On the boat ride over to the beach I kept glancing over at her. She looked lovely. Her outfit was cute. Her hair wasn’t attacking her in the wind like mine was. I wanted to push her off the boat. No I didn’t…well, I sort of did :] But I decided I was going to do my best to open up and get to know her better that day. Usually I clam up and try to play it cool so she won’t figure out how not together my life is. But I knew I was being fake and frivolous and it was time to get past fear and insecurity. So after the boys left we started chatting…just our usual small talk at first. But then I started asking her questions and she asked me questions too. I thought I would be miserable trying to talk to her and open up but before I knew it the sun was dipping behind the sandy hills and were wrapping up in sweaters to stay warm. Olga told me about her life. She told me about some of the things that are bothering her and things that aren’t going right. She would stop sometimes, struggling to think of a word in English or how to communicate an idea from Russian to English. She told me I’m the only person she ever really speaks to in English and she feels silly when she can’t think of a word. I couldn’t believe Olga ever felt silly in front of me. I told her I forget words in English too and it’s the only language I speak :]

{Beautiful Olga}

I learned a lot about O that day and I learned a lot about myself too. I learned that as perfect as Olga looks and seems, she is a girl just like me. A girl with a heart that can be broken, feelings that get hurt, and fears that follow her just like me. I learned that I don’t need to try to be like Olga to have my life put together. I just need to be who I am, as imperfect as that may be. If I wear things because Olga wears them or say things because Olga says them, I’m not more like her, I’m just less like me. I cheat myself by thinking imitation will bring me any closer to who I should be. The truth is, Olga and I are very different people. We grew up in different countries and even in America, take part in very different cultures. She is six years older than me and the mother of three children. We are in very different places in life. How can I expect to know and be all that she is when we are so different in the very fibers that make us who we are? I realized that day, as we snacked on fresh fruit and treats from the Russian grocer, that my fears and insecurities are just that—fear and insecurity. There is nothing wrong with me and there is nothing unattainable about Olga; we are just different people. I’m glad I gave O a chance because I left the beach that day with a great sense of peace and confidence. Instead of feeling unattractive and inadequate, I left feeling inspired. Inspired to be the person I’m meant to be. Inspired to learn from the things I admire in Olga, not to merely mimic them. Inspired to grow and change…into myself, not into someone else.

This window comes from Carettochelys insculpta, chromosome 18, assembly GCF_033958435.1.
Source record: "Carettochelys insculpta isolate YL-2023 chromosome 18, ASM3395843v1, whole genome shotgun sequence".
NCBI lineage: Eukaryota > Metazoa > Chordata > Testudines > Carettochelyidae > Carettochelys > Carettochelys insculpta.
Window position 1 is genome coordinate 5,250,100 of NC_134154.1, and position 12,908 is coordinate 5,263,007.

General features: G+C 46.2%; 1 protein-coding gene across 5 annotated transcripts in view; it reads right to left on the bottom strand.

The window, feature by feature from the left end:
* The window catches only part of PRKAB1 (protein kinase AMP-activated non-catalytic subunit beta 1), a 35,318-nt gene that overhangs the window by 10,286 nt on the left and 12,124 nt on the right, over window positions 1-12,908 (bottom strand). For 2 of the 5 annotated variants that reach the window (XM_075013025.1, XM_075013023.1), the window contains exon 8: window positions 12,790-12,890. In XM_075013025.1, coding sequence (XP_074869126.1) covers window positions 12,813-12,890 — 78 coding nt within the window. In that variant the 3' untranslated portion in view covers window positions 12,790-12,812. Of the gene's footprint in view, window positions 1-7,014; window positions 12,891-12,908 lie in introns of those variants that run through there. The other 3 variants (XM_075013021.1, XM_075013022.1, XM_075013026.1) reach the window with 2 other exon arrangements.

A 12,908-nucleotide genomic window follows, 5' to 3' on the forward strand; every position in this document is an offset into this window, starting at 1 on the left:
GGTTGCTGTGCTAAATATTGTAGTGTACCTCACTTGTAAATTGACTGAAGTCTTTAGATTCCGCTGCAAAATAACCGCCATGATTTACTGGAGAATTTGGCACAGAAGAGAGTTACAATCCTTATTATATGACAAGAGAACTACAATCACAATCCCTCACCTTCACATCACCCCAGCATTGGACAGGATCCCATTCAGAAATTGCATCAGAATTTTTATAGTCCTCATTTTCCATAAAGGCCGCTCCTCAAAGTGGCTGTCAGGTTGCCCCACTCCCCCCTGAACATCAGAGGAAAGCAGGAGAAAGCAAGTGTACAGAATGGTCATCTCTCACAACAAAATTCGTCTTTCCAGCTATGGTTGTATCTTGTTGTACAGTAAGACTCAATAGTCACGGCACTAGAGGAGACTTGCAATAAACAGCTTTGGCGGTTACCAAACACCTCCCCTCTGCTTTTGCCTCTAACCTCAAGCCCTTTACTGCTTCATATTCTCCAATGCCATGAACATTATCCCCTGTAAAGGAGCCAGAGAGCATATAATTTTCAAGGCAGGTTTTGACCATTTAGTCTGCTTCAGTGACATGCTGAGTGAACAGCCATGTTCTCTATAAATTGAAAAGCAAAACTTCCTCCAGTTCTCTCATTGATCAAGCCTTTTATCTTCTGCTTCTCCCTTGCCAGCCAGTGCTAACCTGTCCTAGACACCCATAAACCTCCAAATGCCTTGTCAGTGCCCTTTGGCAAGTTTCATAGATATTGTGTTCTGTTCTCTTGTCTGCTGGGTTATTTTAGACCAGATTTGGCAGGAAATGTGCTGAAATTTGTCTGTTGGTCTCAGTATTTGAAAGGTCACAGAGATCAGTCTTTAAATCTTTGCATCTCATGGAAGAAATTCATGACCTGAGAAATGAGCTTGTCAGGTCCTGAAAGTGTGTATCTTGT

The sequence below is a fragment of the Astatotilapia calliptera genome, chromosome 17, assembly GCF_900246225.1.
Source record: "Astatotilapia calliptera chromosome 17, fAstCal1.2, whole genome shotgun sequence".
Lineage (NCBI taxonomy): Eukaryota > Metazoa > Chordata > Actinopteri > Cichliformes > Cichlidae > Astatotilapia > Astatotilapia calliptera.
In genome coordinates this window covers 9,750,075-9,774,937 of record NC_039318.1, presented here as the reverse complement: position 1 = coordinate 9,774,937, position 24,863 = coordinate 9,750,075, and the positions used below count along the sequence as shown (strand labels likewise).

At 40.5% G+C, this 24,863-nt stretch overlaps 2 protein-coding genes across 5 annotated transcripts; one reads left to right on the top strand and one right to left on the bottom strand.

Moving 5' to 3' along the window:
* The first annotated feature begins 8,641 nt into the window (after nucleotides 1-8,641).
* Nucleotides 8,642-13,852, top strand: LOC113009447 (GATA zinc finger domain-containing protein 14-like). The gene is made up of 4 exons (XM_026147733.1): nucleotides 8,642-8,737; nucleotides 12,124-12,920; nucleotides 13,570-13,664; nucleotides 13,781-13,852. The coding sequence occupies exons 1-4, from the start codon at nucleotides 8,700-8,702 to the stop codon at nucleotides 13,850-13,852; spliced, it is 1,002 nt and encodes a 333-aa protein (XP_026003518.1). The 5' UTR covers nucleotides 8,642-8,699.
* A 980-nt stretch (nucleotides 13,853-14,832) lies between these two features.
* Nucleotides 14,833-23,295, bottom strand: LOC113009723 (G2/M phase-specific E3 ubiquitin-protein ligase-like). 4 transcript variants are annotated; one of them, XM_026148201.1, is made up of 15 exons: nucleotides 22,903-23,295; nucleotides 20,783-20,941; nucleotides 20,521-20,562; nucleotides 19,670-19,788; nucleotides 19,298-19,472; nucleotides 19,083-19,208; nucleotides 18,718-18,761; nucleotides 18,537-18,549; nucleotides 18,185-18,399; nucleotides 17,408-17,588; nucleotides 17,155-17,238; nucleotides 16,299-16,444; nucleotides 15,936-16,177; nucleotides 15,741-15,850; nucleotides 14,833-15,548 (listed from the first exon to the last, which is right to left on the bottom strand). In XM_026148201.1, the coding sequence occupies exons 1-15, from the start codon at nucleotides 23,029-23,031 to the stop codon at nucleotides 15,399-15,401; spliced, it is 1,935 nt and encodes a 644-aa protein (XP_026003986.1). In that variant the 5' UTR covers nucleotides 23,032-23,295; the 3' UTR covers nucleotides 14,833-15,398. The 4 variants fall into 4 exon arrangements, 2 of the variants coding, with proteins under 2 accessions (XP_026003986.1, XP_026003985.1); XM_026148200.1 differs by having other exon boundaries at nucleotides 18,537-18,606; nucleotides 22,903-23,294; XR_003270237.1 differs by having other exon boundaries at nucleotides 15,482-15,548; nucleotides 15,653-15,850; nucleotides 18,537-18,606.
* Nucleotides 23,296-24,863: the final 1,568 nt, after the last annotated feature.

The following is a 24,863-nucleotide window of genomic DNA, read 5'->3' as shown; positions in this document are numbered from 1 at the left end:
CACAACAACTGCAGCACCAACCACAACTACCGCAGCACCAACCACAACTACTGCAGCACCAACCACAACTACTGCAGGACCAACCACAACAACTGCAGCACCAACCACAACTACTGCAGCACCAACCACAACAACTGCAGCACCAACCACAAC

{This is who I am, no one else}

The boys came back with the last rays of light and soon we were all marching off to get ice cream together. We sat on a wall with our ice cream watching the boats bobble on the water. There was a cannon like BOOM and people screamed; I laughed. Laughter is a nervous reaction for me. I have a feeling when the ol’ apocalypse gets here I’ll be laying on the ground giggling while everyone else runs for their lives. Maybe it’s a coping mechanism :] Victor said they do that BOOM to let everyone know it’s sunset. Olga joked about how we should probably know it’s sunset without a cannon going off and we all laughed. Of course she’s funny too…maybe I’ll push her off the boat on the way back home :]

It was a lovely day of sand and sunshine…and a life lesson or two as well. I’m thankful.

We left after dark. The black water looked like pools of ink as we glided over it. I wanted to dip my quill in it and write you a story, this story.